I was amused by a conversation I overheard on social media on Friday evening, during the infamous Zuma address. You know, where he pretended to uphold the constitution, pretended to apologise and pretended to lead the nation. I don't think anyone was fooled.
|The President addressing the nation on 1st April
Here’s the chat:
“Why is everyone so disappointed when Zuma behaves like an asshole?”
“Well, it was Easter last week, we were hopeful for another miracle.”
If we all dig deep, and are completely transparent and honest, we will have to concede that there was this tiny bubble of hope expanding. The balloon inflated, with the thought “Maybe, just maybe, he will do the honourable thing.”
We were deflated, along with all our patriotic hopes by 19h30, when the speech ended. The nation, high on passion engendered by the Constitutional Court’s epic finding that Zuma had failed to uphold the Constitution and he should have obeyed the Public Protector’s finding in the first place to pay back the money was now as hopeless as the clown at the circus holding a bunch of rainbow coloured popped balloons. We had cheered through Thursday’s speech - its eloquent wording cutting straight as an arrow, through the spinning twirling bull that we’ve become so used to hearing flung out every time one of our power mongers is in trouble.
"Constitutionalism, accountability and the rule of law constitute the sharp and mighty sword that stands ready to chop the ugly head of impunity off its stiffened neck," Mogoeng Mogoeng stated in a preamble that set the tone for the hour-long ruling.
Since Friday, calls for Zuma’s resignation have mounted in intensity, with business, religion, and ANC stalwarts all joining the refrain. “Do the right thing and resign, Mr President.” Or the catchy chorus, sung from the gallery, “ANC executive, recall the man.”
And also as expected, we have the calls from the left and the right side of the political spectrum for South African citizens to do the right thing and vote this corrupt, unethical party out of power at the next election.
Fellow South Africans, in our anger and desire for redemption and revolution, let’s not miss the point.
It was the Constitution, and the fact that we have a constitutional democracy that saved us from our President getting away with this complete abuse of power. The office of the Public Protector is, by design, a check and a balance on the absolute authority that exists in a ruling party. Absolute power can get away with corruption, nepotism, unethical awarding of tenders, bad governance practices, gosh probably espionage and murder, if unchecked.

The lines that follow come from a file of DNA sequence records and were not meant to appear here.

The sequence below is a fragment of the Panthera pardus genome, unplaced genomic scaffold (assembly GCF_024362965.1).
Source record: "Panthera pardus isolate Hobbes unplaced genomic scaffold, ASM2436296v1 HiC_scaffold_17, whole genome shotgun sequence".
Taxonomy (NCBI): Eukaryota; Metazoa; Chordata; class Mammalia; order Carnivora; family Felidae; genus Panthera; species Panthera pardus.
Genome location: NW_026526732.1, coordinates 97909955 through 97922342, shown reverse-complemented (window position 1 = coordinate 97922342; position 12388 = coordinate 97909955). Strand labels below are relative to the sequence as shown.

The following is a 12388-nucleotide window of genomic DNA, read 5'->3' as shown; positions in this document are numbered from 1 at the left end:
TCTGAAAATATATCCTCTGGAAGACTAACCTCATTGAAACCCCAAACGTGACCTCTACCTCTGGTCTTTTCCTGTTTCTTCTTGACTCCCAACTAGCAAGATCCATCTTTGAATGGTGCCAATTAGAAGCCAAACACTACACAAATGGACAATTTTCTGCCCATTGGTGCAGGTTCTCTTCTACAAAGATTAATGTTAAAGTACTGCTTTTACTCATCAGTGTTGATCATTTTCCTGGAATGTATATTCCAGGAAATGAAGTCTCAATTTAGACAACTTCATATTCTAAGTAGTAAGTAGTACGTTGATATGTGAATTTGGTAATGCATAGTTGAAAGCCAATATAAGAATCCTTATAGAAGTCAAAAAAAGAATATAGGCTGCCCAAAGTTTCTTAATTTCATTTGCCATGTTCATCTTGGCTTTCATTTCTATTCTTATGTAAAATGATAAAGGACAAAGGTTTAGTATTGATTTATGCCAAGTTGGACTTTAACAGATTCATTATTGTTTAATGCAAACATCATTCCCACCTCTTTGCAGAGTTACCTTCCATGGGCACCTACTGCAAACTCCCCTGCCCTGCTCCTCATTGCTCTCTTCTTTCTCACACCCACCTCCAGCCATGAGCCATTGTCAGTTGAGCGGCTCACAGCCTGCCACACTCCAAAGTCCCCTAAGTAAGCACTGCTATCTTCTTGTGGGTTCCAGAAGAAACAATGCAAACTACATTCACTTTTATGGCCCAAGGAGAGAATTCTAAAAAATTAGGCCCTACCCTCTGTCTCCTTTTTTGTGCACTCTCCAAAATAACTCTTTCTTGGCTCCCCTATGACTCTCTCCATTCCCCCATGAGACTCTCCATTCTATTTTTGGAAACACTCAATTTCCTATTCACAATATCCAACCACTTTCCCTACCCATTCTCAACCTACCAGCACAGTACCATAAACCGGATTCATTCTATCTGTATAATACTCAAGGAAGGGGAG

There is no political party or perfect leadership that is pure, unblemished and right all the time. Unfortunately, there is also never an absence of those who have the deep pockets and are willing to use them to achieve their own agendas. The problem I have is with the expectation that if Zuma goes, in the short or the long term, that in his place we will have a better leader. Yes well, we probably will. It isn't hard to find someone better than what we have. In all likelihood, however, that leader will also be open to corruption and all the other practices that have led to this point in our history. It may take us longer to become disillusioned, especially if we are in a honeymoon “post Zuma” phase of “Of course the King has clothes on”.
Just consider for one minute what would happen if Trump did win the US election. Yes, a lot of US citizens would be embarrassed. But they wouldn't worry too much that those outrageous pre-election promises - “I’ll get rid of all the immigrants” and “let’s punish women who have abortions” would actually be legislated. That’s because, at some point in the democratic process, there would be challenge issued to the logic behind these propositions, and, hopefully at some point, reasonability would prevail.
What I have loved about being a South African recently is the commonality I have enjoyed with those around me, regardless of background, race, age or gender who have condemned the evil we have seen, and shouted out against the injustice and corruption made evident by the new heroes, like Thuli Madonsela and our judiciary who aren't afraid to do the honourable thing.
|Vindication for Thuli Madonsela
Zuma should, and eventually will fall. Maybe our Rainbow Nation will vote differently in the next election? I’m not so sure.
In the meantime, I’m going to be reading the Constitution (yes, the whole thing, you can too), paying attention to what MPs and other political leaders say and do, calling out corruption and injustice wherever I see it, and standing up for the people around me that do the same. We need more convincing challenge by outspoken citizens, local government leaders and Members of Parliament of those in power. We need to speak out when individuals are silenced or victimised by those who abuse their power, and we need to root out corruption and nepotism wherever we see it.
Enough is enough.